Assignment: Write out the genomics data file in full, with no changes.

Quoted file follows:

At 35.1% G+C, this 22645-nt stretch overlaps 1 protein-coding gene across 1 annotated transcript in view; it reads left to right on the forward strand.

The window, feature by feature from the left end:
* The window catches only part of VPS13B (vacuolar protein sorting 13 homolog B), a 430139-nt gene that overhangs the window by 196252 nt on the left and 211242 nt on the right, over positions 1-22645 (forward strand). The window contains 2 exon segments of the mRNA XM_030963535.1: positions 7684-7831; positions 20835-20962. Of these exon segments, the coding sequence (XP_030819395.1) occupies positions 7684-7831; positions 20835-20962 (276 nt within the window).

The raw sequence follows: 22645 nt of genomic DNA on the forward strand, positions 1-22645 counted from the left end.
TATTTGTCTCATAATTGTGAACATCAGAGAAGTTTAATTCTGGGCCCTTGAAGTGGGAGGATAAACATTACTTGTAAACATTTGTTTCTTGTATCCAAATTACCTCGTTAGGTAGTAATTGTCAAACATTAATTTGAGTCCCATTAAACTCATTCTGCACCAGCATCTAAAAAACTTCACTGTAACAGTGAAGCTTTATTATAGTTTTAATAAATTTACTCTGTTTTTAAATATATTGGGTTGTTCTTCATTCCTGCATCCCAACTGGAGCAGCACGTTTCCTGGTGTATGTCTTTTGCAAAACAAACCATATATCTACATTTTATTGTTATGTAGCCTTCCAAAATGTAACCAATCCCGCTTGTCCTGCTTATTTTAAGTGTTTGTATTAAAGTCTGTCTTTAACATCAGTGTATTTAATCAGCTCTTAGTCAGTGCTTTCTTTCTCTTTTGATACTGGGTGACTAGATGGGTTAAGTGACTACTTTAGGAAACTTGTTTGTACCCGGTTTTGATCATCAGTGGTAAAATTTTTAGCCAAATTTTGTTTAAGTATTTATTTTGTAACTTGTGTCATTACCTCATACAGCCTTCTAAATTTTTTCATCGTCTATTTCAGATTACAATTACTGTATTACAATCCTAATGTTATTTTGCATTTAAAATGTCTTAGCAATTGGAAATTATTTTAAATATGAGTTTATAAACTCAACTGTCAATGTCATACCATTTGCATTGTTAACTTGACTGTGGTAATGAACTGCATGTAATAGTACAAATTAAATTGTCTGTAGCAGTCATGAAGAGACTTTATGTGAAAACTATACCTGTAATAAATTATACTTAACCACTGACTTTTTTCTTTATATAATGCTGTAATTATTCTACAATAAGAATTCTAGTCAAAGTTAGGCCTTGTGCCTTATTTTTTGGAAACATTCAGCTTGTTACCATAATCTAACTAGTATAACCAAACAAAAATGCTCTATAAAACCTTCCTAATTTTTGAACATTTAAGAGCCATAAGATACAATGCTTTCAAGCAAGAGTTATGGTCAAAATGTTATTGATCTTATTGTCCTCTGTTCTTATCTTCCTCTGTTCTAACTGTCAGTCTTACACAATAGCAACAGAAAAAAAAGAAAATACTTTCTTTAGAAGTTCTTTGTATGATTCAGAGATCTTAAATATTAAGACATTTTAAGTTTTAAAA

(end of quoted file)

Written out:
At 35.1% G+C, this 22645-nt stretch overlaps 1 protein-coding gene across 1 annotated transcript in view; it reads left to right on the forward strand.

The window, feature by feature from the left end:
* The window catches only part of VPS13B (vacuolar protein sorting 13 homolog B), a 430139-nt gene that overhangs the window by 196252 nt on the left and 211242 nt on the right, over positions 1-22645 (forward strand). The window contains 2 exon segments of the mRNA XM_030963535.1: positions 7684-7831; positions 20835-20962. Of these exon segments, the coding sequence (XP_030819395.1) occupies positions 7684-7831; positions 20835-20962 (276 nt within the window).

The raw sequence follows: 22645 nt of genomic DNA on the forward strand, positions 1-22645 counted from the left end.
TATTTGTCTCATAATTGTGAACATCAGAGAAGTTTAATTCTGGGCCCTTGAAGTGGGAGGATAAACATTACTTGTAAACATTTGTTTCTTGTATCCAAATTACCTCGTTAGGTAGTAATTGTCAAACATTAATTTGAGTCCCATTAAACTCATTCTGCACCAGCATCTAAAAAACTTCACTGTAACAGTGAAGCTTTATTATAGTTTTAATAAATTTACTCTGTTTTTAAATATATTGGGTTGTTCTTCATTCCTGCATCCCAACTGGAGCAGCACGTTTCCTGGTGTATGTCTTTTGCAAAACAAACCATATATCTACATTTTATTGTTATGTAGCCTTCCAAAATGTAACCAATCCCGCTTGTCCTGCTTATTTTAAGTGTTTGTATTAAAGTCTGTCTTTAACATCAGTGTATTTAATCAGCTCTTAGTCAGTGCTTTCTTTCTCTTTTGATACTGGGTGACTAGATGGGTTAAGTGACTACTTTAGGAAACTTGTTTGTACCCGGTTTTGATCATCAGTGGTAAAATTTTTAGCCAAATTTTGTTTAAGTATTTATTTTGTAACTTGTGTCATTACCTCATACAGCCTTCTAAATTTTTTCATCGTCTATTTCAGATTACAATTACTGTATTACAATCCTAATGTTATTTTGCATTTAAAATGTCTTAGCAATTGGAAATTATTTTAAATATGAGTTTATAAACTCAACTGTCAATGTCATACCATTTGCATTGTTAACTTGACTGTGGTAATGAACTGCATGTAATAGTACAAATTAAATTGTCTGTAGCAGTCATGAAGAGACTTTATGTGAAAACTATACCTGTAATAAATTATACTTAACCACTGACTTTTTTCTTTATATAATGCTGTAATTATTCTACAATAAGAATTCTAGTCAAAGTTAGGCCTTGTGCCTTATTTTTTGGAAACATTCAGCTTGTTACCATAATCTAACTAGTATAACCAAACAAAAATGCTCTATAAAACCTTCCTAATTTTTGAACATTTAAGAGCCATAAGATACAATGCTTTCAAGCAAGAGTTATGGTCAAAATGTTATTGATCTTATTGTCCTCTGTTCTTATCTTCCTCTGTTCTAACTGTCAGTCTTACACAATAGCAACAGAAAAAAAAGAAAATACTTTCTTTAGAAGTTCTTTGTATGATTCAGAGATCTTAAATATTAAGACATTTTAAGTTTTAAAA